$547,810 by National Science Foundation
03/ 1/2017 - 02/28/2022
For many forms of interactive environments, the system's behaviors can be viewed as a sequential decision process wherein, at each discrete step, the system is responsible for selecting the next action to take from a set of alternatives. The objective of this CAREER proposal is to learn robust interaction strategies that will lead to desirable outcomes in complex interactive environments. The central idea of this project is that strategies should not only be effective in complex interactive environments but they should also be efficient, focusing solely on the key features of the domain and the crucial decision points. These are the features and decisions that are not only associated with desirable outcomes, but without which the desirable outcomes are unlikely to occur.
Min Chi ; Tiffany Barnes
$1,999,438 by National Science Foundation
08/15/2017 - 07/30/2022
In this proposed work, our goal is to automatically design effective personalized ITSs directly from log data. We will combine Co-PI Dr. Barnes data-driven approach on learning what to teach with PI Dr. Chi’s data-driven work on learning how to teach. More specifically, we will explore across three important undergraduate stem domains: discrete math, probability, and programming.
Min Chi ; Julie Ivy
$400,000 by UNC - NC A & T State University
08/ 1/2017 - 07/31/2020
Nonprofit hunger relief organizations operate in a complex environment consisting of a large and diverse donor base and a dynamic distribution network. These organizations generate a large amount of unstructured and complex data on food collection, inventory management, and distribution activities. However, existing information systems lack the infrastructure to interpret this large-scale data to provide real-time policy recommendations and support operational and strategic decision-making. The proposed smart service system will synthesize data from disparate sources to create a real-time perspective of the environment and learn from the actions of the decision maker. Specifically, this system will automatically predict, visualize, and recommend decisions that will advance operational effectiveness of food collection, distribution, and resource management in a way that is efficient and equitable and will identify opportunities to improve a food bank’s capability to satisfy hunger need.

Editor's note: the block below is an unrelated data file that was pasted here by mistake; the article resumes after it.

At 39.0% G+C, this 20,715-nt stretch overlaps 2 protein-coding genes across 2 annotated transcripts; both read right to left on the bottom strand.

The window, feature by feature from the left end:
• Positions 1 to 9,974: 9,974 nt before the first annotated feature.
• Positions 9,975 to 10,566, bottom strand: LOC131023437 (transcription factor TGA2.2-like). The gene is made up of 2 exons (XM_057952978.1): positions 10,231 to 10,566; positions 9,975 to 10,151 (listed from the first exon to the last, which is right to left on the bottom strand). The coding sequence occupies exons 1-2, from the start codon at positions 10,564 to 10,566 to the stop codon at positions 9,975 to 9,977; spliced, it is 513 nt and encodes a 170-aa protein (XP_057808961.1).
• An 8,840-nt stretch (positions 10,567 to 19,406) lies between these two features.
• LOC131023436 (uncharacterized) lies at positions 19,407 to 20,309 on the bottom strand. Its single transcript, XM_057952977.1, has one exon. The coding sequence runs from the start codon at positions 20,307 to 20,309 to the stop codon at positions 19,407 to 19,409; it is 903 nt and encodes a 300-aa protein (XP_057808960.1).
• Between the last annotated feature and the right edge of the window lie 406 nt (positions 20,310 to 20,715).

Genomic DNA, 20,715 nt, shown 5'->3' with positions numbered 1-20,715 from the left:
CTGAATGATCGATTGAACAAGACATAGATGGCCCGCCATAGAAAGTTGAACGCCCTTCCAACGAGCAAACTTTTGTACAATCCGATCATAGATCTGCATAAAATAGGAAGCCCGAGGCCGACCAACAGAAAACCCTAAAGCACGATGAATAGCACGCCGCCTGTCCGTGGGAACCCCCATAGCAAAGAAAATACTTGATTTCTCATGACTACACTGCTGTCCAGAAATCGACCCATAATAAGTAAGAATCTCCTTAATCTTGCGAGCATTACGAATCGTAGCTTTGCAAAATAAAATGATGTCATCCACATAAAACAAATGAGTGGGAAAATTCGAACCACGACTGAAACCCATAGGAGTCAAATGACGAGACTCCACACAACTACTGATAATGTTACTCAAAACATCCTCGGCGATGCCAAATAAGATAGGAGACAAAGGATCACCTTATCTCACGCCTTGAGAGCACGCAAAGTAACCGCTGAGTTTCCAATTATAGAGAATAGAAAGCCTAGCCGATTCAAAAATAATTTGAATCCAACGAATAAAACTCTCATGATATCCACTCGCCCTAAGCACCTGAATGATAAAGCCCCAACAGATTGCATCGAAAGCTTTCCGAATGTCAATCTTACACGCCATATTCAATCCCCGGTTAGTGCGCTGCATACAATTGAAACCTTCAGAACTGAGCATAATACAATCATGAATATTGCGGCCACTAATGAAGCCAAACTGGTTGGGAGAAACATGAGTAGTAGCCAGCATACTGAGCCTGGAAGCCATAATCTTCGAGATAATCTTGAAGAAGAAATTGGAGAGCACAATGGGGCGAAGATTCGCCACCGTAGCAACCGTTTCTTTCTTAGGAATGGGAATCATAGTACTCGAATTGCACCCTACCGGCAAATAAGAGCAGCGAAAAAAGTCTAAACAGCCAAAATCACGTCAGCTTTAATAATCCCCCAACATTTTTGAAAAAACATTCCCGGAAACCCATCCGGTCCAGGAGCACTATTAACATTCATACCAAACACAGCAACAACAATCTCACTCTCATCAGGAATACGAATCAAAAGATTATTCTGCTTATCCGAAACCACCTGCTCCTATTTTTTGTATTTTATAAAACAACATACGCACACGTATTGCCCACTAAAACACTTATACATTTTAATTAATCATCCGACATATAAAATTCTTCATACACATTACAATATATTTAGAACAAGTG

Min Chi - Co PI ; Roger Azevedo (Psychology) ; Soonhye Pakr - co-PI EDUCA
$914,585 by National Science Foundation
04/ 1/2017 - 03/31/2020
This 3-year project will focus on laboratory and classroom research in the Raleigh-Chapel-Hill, and Durham areas. A team of interdisciplinary researchers from NCSU's Department of Psychology (Dr. Roger Azevedo), Computer Science (Dr. Min Chi), and STEM Education (Dr. Soonhye Park) will conduct empirical and observational research aimed at improving teachers' decision-making based on their analyses of students' real-time, multi-channel self-regulated learning data. We will use multi-channel data to understand the nature of self-regulatory processes in students while using MetaTutor to understand challenging science topics (e.g., human biological systems). This will be accomplished by aligning and conducting complex computational and statistical analyses of a multitude of trace data (e.g., log-files, eye-tracking, facial expression of emotions), behavioral (e.g., human-pedagogical agent dialogue moves), and physiological measures (e.g., EDA), learning outcomes, and classroom data (e.g., teacher-student interactions, gaze behavior of teachers’ attention and use of data presented by the visualization tool). The proposed research, in the context of using MetaTutor and a visualization tool for teachers, is extremely challenging and will help us to better understand the nature and temporal dynamics of these processes in classroom contexts, how they contribute to various types of learning and use of self-regulatory skills, and provide empirical basis for designing an intelligent teacher analytics tool. The results from this grant will contribute significantly to models of social and cognitive bases of student-machine-teacher interactions; statistical and computational methods used to make inferences from complex multi-channel data; theoretical and conceptual understanding of temporally-aligned data streams; enhancing students’ understanding of complex science topics by making more sensitive and intelligent advanced learning technologies; and, enhanced understanding of how teachers use real-time student data to enhance their instructional decision-making, based on data presented in teacher analytic tools.
$747,647 by National Science Foundation (NSF)
06/ 1/2018 - 05/31/2023